What is size_t data type in C language?

size_t is an unsigned integer data type which is defined in various header files like:

<stddef.h>, <stdio.h>, <stdlib.h>, <string.h>, <time.h>, <wchar.h>

It’s a type which is used to represent sizes of objects in bytes, hence it can be returned by the sizeof operator. So it is guaranteed to be big enough to contain the size of the biggest object that system can handle. Basically the maximum permissible size is dependent on the compiler. If compiler is 32 bit then it is nothing other than typedef(i.e., alias) for unsigned int but if compiler is 64 bit then it would be a typedef for unsigned long long. In short size_t is never negative.
Therefore many library function of C language declare their argument and return type as size_t like malloc, memcpy and strlen. For instance,

// Declaration of various library function
// Here argument of n refers maximum blocks that can be
// allocated which is guaranteed to be non-negative
void *malloc(size_t n);
// While copying 'n' bytes from 's2' to 's1'
// n must be non-negative integer
void *memcpy(void *s1, void const *s2, size_t n);
// strlen() use size_t because lengt of string has
// to be atleast 0
size_t strlen(char const *s);

size_t or any unsigned type might be seen used as loop variable as loop variables are typically greater than or equal to 0.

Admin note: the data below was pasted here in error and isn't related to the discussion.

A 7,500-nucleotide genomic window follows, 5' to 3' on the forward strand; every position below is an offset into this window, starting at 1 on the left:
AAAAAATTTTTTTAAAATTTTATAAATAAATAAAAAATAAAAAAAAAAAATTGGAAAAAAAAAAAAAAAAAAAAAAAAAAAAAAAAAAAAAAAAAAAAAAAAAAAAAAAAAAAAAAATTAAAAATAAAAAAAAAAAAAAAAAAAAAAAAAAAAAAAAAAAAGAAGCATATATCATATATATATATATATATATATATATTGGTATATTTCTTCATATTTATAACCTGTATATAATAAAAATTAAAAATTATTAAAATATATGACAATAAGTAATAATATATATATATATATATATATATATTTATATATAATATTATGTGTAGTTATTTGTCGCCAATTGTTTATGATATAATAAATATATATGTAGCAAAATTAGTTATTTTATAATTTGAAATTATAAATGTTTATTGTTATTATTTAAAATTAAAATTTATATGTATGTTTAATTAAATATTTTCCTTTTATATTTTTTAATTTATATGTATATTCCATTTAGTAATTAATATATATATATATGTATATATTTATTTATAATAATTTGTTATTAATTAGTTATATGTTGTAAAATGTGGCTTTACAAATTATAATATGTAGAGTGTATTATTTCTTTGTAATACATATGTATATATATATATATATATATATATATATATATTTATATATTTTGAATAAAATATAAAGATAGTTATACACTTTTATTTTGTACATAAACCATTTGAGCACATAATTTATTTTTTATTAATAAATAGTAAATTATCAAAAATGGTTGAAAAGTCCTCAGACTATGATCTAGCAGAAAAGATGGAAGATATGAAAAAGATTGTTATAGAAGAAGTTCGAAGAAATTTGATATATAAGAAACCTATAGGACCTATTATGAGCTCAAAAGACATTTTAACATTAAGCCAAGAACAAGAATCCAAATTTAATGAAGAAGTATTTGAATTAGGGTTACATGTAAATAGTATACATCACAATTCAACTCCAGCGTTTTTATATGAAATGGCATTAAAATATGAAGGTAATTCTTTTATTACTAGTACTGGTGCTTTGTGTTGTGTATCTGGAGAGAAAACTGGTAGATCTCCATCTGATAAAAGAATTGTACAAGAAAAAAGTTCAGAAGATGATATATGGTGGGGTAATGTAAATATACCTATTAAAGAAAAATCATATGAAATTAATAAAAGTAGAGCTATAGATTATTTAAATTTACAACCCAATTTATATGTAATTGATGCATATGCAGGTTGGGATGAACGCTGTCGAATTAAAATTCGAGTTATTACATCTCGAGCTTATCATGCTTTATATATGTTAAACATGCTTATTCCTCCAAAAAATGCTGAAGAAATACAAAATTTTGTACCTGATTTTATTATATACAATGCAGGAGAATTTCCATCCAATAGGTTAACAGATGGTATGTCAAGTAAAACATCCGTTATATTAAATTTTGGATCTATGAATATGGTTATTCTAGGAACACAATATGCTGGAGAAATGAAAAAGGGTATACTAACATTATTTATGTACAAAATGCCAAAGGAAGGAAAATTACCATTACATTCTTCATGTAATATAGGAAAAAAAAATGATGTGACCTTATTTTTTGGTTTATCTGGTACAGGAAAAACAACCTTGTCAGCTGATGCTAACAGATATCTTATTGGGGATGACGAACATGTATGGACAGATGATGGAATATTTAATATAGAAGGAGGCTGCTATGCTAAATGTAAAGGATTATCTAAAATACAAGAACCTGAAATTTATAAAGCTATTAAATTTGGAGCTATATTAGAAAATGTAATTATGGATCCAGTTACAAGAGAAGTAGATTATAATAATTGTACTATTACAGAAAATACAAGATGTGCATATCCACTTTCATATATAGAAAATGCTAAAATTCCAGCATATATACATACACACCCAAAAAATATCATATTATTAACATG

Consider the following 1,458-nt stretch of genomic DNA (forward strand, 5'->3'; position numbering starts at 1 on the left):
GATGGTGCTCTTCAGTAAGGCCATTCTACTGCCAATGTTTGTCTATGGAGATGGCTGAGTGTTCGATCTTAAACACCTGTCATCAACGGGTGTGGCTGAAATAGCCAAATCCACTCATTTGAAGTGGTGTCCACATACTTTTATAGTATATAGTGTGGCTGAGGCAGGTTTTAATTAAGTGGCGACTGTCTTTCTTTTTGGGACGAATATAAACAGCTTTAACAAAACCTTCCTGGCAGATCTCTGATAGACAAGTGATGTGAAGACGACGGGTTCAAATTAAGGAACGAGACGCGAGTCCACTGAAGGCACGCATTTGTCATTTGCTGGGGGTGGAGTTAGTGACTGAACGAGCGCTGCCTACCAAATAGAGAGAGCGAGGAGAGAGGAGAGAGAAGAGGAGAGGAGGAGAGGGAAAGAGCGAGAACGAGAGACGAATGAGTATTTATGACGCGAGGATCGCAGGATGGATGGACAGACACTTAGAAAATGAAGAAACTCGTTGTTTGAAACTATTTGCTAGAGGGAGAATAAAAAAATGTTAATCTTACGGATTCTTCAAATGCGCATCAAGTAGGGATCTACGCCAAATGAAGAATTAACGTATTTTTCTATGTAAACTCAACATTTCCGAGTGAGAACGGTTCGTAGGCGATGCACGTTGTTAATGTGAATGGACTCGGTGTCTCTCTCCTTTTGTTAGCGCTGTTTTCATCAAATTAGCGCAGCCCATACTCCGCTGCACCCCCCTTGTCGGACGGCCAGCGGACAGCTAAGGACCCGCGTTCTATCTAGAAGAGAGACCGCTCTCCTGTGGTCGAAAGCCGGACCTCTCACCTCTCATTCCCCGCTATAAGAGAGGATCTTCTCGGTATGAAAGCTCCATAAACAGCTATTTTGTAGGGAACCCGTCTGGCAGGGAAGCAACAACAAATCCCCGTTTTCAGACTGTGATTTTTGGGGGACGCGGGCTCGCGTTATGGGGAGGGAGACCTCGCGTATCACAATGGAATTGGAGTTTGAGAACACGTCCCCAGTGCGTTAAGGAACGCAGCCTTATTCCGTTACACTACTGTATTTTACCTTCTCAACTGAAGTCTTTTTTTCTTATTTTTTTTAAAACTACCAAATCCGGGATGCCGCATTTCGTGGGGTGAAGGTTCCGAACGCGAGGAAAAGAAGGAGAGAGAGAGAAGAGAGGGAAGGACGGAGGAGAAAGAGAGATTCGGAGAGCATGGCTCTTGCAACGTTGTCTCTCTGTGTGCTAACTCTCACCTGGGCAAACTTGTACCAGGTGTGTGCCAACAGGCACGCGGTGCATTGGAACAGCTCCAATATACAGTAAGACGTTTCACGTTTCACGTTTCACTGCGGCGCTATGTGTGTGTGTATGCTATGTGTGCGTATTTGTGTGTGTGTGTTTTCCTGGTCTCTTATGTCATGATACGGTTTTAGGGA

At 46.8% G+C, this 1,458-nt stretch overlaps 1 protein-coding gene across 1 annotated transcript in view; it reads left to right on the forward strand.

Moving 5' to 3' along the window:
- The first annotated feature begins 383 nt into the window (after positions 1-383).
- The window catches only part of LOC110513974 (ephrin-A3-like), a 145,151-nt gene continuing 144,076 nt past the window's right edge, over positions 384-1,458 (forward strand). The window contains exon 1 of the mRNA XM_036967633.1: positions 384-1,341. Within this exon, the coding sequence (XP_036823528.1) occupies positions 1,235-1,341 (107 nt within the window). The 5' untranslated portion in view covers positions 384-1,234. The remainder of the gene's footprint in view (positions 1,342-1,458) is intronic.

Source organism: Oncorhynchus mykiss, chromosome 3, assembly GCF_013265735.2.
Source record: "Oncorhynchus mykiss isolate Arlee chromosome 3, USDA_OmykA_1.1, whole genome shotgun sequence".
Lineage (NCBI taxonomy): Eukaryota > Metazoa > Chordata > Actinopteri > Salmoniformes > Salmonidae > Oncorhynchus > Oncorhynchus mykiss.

Note: When we use a size_t object, we have to make sure that in all the contexts it is used, including arithmetic, we want only non-negative values. For instance, following program would definitely give the unexpected result:

// C program to demonstrate that size_t or
// any unsigned int type should be used 
// carefully when used in a loop
int main()
    const size_t N = 10;
    int a[N];
    // This is fine
    for (size_t n = 0; n < N; ++n)
        a[n] = n;
    // But reverse cycles are tricky for unsigned 
    // types as can lead to infinite loop
    for (size_t n = N-1; n >= 0; --n)
        printf("%d ", a[n]);

Infinite loop and then segmentation fauilt

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